By Yara Bayoumy
WASHINGTON (Reuters) - Saudi Arabia called the 2015 nuclear deal between Iran and world powers a "flawed agreement" on Monday, on the eve of a meeting between the Saudi crown prince and U.S. President Donald Trump who have both been highly critical of Iran.
"Our view of the nuclear deal is that it's a flawed agreement," Saudi Foreign Minister Adel al-Jubeir told reporters in Washington.
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The meeting between Crown Prince Mohammed bin Salman and Trump comes at a time when Riyadh and Washington have been strengthening their relationship after tensions under the previous U.S. administration, in part over Iran.
Jubeir called out Iran for what Riyadh has long slammed as Tehran's destabilizing behavior in the region. "We've called for tougher policies towards Iran for years," he said.
"We're looking at ways in which we can push back against Iran's nefarious activities in the region," Jubeir said, lambasting Tehran's support for the Houthi militia in Yemen and support for Syrian President Bashar al-Assad in Syria.
Iran denies interference in the region's affairs.
Saudi Arabia had viewed with unease the administration of U.S. President Barack Obama, which it felt considered Riyadh’s alliance with Washington less important than negotiating the Iran nuclear deal.
Saudi state news agency SPA said the crown prince left for the United States on Monday to begin the visit, which is also expected to include meetings with business leaders and stops in New York, Boston, Los Angeles, San Francisco and Houston.
It is first visit by Mohammed bin Salman, or MbS as he known in Western circles, to the United States since he became heir apparent.
The ambitious young prince has embarked on reforms to modernize deeply conservative Saudi Arabia.
He visited Britain this month on his first foreign tour since his rise as part of efforts to persuade Western allies that "shock" reforms have made his country, the world's top oil exporter, a better place to invest and a more tolerant society.
He will meet Trump on Tuesday at the White House. He will also see members of the U.S. Congress, some of whom have been critical of the Saudi campaign in Yemen, particularly the humanitarian situation and civilian casualties.
Senior Trump administration officials who briefed reporters ahead of the visit said Trump wants to resolve a dispute between Gulf states and Qatar, although the Saudi foreign minister called the issue a "very small matter."
Trump also wants to arrange a summit of Gulf states, the officials said.
Commercial ties also figure into the visit.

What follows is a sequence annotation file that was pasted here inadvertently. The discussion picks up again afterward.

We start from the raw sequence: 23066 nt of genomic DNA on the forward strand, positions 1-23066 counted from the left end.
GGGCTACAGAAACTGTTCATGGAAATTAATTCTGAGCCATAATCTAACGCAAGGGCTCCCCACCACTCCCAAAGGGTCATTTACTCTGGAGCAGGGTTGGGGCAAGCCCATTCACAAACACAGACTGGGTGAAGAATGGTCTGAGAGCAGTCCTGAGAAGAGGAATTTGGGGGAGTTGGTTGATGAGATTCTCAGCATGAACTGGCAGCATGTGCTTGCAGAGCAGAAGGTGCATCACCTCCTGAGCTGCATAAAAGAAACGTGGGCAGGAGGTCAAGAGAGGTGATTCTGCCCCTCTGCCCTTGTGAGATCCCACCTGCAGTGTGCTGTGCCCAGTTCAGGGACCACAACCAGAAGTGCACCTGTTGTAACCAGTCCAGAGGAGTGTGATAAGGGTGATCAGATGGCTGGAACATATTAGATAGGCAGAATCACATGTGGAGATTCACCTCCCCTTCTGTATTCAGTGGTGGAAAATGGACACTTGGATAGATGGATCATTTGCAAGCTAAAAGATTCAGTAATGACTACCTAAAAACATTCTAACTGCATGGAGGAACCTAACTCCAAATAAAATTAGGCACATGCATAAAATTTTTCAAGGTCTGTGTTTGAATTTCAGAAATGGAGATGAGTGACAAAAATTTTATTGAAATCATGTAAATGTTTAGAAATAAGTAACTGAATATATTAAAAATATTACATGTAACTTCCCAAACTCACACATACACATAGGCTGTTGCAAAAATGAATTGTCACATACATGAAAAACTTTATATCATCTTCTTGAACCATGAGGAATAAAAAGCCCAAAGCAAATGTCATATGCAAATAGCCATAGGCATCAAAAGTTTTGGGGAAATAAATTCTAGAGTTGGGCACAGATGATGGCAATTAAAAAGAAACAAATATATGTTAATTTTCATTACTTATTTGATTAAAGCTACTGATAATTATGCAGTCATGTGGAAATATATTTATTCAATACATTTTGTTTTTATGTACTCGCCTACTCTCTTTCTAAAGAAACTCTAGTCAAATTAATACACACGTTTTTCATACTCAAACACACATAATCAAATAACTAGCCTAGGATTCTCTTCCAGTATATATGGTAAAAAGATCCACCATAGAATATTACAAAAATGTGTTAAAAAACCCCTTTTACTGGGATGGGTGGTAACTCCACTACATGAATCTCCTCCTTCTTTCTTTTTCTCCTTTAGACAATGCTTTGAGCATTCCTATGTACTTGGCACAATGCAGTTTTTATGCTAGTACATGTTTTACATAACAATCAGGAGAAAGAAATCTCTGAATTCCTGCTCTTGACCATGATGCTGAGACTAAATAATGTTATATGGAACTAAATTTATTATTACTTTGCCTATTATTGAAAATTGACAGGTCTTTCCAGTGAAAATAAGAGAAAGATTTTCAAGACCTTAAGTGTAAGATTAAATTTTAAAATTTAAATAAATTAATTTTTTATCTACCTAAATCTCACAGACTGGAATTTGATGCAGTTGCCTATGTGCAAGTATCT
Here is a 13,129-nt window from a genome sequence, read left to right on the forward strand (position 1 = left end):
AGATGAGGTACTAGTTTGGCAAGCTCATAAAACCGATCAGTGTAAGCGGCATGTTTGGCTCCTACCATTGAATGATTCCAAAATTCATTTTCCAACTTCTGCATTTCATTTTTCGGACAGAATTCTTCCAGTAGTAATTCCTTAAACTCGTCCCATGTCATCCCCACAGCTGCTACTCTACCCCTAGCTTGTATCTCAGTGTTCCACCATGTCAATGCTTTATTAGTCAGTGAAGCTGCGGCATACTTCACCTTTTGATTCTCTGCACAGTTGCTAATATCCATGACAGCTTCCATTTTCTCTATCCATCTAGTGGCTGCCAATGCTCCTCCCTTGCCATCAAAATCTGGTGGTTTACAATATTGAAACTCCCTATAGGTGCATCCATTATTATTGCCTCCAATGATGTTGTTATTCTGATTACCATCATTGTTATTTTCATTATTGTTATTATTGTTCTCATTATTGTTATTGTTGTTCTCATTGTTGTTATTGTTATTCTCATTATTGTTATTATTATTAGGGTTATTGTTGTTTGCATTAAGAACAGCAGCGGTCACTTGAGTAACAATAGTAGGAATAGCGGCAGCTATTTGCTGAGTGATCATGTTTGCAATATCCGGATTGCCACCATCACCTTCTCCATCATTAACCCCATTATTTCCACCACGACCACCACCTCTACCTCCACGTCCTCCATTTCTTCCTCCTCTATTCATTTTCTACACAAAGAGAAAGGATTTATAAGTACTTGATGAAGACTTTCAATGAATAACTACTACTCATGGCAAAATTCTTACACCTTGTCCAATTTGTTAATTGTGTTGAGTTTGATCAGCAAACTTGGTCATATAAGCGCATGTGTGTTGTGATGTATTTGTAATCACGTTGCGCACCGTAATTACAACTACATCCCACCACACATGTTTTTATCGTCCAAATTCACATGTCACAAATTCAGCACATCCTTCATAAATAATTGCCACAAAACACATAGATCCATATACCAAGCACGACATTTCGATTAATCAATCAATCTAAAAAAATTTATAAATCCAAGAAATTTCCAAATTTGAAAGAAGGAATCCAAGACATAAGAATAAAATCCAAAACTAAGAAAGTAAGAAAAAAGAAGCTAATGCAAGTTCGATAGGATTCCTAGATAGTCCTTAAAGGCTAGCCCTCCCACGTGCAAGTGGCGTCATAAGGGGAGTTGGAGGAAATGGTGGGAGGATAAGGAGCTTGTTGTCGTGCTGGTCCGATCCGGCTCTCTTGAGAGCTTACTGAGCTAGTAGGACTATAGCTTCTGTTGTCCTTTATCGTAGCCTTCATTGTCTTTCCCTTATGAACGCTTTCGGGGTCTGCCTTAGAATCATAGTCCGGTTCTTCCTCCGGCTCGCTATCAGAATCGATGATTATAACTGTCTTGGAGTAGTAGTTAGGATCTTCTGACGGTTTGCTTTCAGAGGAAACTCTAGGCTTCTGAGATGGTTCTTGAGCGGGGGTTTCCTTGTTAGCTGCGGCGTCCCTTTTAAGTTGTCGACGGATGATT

"While the crown prince is in Washington, we will be advocating for $35 billion in commercial deals for U.S. companies that would support 120,000 American jobs," one official said.
Executives form the largest U.S. defense companies, including Lockheed Martin and Boeing plan to attend an industry round table with Prince Mohammed on Wednesday, people familiar with the plan said.
Top executives, including Lockheed’s Marillyn Hewson and Boeing’s Dennis Muilenburg, plan on attending, the people said on condition of anonymity.
The prince also plans to meet with executives in the oil and gas industry in Houston, according to Jubeir. Without providing details, Jubeir said Riyadh would look to sign memorandums of understanding.
In addition, the crown prince will have meetings at Google and Apple , and meet with U.N. Secretary-General Antonio Guterres.
In his meetings with business, industry and entertainment leaders, the prince is aiming to cultivate investments and political support. Several dozen Saudi chief executives are expected to join him in touting investment opportunities in the kingdom.
Any visit to the New York Stock Exchange will be watched closely by investors because of the potentially lucrative listing of up to 5 percent of Saudi Aramco expected this year.
Sources close to the process said the kingdom is increasingly looking to just float the oil giant locally as plans for an initial public offering on an international exchange such as New York or London appear to be receding.
Saudi Energy Minister Khalid al-Falih said recently that Aramco was too important to risk listing in the United States because of litigation concerns, such as existing lawsuits against rival oil companies for their role in climate change.
Prince Mohammed has won Western plaudits for seeking to ease Saudi Arabia's reliance on oil, tackle chronic corruption and transform the Sunni Muslim kingdom.
But the severity and secrecy of an anti-corruption crackdown last November, after he was named heir to the throne, has unnerved some investors.
(Additional reporting by Marwa Rashad in Riyadh and Steve Holland and Mike Stone in Washington; Writing by Yara Bayoumy and Ghaida Ghantous; Editing by Tom Brown and James Dalgleish)